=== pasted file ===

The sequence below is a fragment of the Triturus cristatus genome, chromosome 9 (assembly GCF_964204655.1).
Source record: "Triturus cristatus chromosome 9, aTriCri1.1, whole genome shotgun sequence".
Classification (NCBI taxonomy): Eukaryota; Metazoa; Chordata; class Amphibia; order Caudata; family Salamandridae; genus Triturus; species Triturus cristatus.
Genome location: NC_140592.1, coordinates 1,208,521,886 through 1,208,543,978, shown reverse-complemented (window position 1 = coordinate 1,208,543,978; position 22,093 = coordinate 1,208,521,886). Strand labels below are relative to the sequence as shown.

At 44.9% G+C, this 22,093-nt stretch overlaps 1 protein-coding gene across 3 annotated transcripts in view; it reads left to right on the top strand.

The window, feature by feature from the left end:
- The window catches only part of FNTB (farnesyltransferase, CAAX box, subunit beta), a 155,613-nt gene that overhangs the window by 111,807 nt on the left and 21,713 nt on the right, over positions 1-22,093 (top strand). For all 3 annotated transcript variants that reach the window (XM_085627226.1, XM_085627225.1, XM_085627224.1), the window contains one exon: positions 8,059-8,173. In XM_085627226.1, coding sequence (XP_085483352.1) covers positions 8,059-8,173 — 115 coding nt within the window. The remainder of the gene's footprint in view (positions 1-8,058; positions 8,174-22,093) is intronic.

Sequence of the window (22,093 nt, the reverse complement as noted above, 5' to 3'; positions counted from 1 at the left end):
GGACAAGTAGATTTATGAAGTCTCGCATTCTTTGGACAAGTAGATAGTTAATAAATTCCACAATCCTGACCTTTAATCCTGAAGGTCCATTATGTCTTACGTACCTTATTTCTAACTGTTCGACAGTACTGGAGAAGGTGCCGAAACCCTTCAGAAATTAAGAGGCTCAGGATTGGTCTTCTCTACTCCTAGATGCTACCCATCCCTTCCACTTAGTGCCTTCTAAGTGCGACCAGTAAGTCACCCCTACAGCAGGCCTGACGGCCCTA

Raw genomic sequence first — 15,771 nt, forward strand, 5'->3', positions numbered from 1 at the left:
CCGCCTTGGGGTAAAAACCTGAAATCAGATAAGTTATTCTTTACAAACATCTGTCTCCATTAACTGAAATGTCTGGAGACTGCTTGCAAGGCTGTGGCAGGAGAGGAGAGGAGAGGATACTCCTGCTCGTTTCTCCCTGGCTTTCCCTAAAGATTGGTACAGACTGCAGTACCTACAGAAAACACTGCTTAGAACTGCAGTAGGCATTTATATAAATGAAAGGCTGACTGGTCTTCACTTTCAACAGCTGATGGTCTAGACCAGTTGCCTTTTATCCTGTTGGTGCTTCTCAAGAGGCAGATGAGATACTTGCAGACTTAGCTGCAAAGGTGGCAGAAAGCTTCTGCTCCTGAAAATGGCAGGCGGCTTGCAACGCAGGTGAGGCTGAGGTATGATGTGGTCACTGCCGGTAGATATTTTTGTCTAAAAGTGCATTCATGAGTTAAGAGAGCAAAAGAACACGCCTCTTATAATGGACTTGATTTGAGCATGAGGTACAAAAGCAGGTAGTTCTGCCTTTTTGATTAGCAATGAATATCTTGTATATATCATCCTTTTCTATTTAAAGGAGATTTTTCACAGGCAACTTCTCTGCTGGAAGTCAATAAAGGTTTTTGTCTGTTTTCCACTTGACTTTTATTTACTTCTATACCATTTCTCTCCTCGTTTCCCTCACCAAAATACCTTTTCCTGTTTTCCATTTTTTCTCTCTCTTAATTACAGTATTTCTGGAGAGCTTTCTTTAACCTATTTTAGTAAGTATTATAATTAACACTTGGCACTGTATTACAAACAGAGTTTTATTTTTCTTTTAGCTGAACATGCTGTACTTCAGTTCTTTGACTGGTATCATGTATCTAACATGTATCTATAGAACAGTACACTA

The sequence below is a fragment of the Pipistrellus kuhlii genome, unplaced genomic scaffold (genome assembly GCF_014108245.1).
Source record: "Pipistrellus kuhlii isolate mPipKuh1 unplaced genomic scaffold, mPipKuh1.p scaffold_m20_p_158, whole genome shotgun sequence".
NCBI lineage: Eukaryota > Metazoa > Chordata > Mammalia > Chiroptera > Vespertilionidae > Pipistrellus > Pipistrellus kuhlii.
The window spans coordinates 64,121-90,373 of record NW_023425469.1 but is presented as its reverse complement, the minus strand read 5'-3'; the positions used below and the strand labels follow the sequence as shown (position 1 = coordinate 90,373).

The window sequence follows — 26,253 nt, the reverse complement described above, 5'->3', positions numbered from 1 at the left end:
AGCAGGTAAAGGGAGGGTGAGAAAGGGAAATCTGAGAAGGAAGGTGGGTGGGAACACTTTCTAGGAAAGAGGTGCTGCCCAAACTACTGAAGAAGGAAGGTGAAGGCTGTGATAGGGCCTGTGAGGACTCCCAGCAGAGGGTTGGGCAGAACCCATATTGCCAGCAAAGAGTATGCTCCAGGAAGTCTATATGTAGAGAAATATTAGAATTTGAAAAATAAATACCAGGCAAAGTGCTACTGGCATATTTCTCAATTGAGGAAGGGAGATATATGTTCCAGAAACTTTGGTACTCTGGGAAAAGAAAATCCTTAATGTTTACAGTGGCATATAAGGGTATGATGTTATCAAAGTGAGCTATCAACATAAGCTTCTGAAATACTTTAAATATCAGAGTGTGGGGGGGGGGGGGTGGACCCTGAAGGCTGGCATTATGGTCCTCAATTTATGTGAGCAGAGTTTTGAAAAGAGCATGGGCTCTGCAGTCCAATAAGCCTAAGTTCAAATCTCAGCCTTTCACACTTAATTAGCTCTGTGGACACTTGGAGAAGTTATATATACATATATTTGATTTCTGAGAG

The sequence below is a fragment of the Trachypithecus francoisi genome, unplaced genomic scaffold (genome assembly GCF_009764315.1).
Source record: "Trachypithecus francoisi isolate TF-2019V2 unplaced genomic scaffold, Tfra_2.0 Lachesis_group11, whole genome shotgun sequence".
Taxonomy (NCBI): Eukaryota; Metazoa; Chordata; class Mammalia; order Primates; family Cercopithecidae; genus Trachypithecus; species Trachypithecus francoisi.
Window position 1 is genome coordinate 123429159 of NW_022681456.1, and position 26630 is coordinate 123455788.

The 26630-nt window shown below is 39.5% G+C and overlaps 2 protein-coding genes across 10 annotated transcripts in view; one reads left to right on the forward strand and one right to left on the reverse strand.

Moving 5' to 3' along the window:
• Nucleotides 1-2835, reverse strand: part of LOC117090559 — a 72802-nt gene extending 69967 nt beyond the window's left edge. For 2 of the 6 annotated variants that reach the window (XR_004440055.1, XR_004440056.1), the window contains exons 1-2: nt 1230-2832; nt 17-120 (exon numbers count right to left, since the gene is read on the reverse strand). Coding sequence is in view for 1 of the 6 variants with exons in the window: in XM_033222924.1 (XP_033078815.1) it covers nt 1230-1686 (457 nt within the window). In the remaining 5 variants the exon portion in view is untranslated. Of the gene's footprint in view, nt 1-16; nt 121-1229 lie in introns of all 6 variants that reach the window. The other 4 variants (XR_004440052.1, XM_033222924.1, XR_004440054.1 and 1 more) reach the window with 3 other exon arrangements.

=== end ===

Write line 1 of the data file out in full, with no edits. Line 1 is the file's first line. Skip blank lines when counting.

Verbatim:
The sequence below is a fragment of the Triturus cristatus genome, chromosome 9 (assembly GCF_964204655.1).